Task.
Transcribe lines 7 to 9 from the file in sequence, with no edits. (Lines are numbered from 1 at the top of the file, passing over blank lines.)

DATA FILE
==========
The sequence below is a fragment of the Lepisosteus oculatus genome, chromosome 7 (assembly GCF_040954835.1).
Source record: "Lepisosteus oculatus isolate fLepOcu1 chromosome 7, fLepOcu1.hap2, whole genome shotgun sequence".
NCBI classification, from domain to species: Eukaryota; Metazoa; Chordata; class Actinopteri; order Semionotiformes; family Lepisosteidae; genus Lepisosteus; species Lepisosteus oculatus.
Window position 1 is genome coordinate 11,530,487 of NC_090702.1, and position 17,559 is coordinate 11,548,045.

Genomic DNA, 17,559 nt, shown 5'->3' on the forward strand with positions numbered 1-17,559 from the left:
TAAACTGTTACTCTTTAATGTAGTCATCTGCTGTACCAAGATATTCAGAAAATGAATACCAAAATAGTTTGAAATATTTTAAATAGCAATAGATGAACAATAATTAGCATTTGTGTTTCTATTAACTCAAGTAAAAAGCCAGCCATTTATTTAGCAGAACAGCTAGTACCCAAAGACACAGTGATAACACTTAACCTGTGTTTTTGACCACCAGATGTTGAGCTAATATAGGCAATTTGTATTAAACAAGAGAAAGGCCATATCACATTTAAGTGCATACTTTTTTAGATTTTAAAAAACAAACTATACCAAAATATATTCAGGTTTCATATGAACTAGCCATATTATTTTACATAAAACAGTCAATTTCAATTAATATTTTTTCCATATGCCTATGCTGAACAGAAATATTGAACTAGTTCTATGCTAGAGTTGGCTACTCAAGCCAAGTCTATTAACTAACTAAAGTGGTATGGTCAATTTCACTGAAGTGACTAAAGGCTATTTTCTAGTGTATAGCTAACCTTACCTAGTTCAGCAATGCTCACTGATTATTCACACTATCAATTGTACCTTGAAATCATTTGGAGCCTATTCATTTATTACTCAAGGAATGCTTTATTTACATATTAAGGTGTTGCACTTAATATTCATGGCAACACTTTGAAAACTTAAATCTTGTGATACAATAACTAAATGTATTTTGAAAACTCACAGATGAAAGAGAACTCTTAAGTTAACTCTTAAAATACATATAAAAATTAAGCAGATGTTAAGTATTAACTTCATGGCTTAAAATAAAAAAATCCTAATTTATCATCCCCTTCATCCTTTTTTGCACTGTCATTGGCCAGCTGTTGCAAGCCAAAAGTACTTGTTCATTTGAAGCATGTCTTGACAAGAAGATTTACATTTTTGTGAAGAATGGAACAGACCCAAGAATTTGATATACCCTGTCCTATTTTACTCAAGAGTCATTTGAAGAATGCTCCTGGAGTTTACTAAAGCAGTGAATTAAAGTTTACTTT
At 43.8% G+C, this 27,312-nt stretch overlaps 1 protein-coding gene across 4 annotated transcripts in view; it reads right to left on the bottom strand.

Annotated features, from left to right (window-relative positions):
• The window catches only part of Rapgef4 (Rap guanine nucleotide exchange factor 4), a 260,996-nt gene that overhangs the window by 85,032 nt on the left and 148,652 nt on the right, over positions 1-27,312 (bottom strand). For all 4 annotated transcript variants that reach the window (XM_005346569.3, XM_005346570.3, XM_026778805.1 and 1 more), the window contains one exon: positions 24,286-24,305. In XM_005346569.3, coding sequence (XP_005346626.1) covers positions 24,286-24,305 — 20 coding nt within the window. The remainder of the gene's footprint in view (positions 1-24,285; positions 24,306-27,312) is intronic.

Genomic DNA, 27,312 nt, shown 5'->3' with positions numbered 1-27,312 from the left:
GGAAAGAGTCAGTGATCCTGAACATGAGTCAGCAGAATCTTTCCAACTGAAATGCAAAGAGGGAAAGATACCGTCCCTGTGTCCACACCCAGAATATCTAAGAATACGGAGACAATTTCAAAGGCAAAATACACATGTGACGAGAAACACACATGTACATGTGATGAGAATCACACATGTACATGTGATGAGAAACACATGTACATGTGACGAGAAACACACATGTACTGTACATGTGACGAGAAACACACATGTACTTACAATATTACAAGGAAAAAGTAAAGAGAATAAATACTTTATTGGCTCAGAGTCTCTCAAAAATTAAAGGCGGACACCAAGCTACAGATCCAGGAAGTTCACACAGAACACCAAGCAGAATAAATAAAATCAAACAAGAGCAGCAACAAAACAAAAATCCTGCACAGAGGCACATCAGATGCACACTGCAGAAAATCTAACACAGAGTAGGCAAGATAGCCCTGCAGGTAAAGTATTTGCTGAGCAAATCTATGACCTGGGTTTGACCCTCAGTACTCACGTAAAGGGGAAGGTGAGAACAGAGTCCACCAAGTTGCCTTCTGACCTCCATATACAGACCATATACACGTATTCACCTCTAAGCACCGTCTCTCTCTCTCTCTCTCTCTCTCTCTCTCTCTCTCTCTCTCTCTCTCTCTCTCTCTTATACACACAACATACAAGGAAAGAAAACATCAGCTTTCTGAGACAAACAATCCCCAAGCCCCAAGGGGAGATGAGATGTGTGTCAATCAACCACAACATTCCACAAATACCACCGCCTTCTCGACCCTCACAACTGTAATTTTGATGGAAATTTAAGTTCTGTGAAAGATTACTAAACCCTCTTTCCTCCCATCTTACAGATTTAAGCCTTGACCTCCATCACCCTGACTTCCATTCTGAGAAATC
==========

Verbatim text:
At 43.8% G+C, this 27,312-nt stretch overlaps 1 protein-coding gene across 4 annotated transcripts in view; it reads right to left on the bottom strand.

Annotated features, from left to right (window-relative positions):
• The window catches only part of Rapgef4 (Rap guanine nucleotide exchange factor 4), a 260,996-nt gene that overhangs the window by 85,032 nt on the left and 148,652 nt on the right, over positions 1-27,312 (bottom strand). For all 4 annotated transcript variants that reach the window (XM_005346569.3, XM_005346570.3, XM_026778805.1 and 1 more), the window contains one exon: positions 24,286-24,305. In XM_005346569.3, coding sequence (XP_005346626.1) covers positions 24,286-24,305 — 20 coding nt within the window. The remainder of the gene's footprint in view (positions 1-24,285; positions 24,306-27,312) is intronic.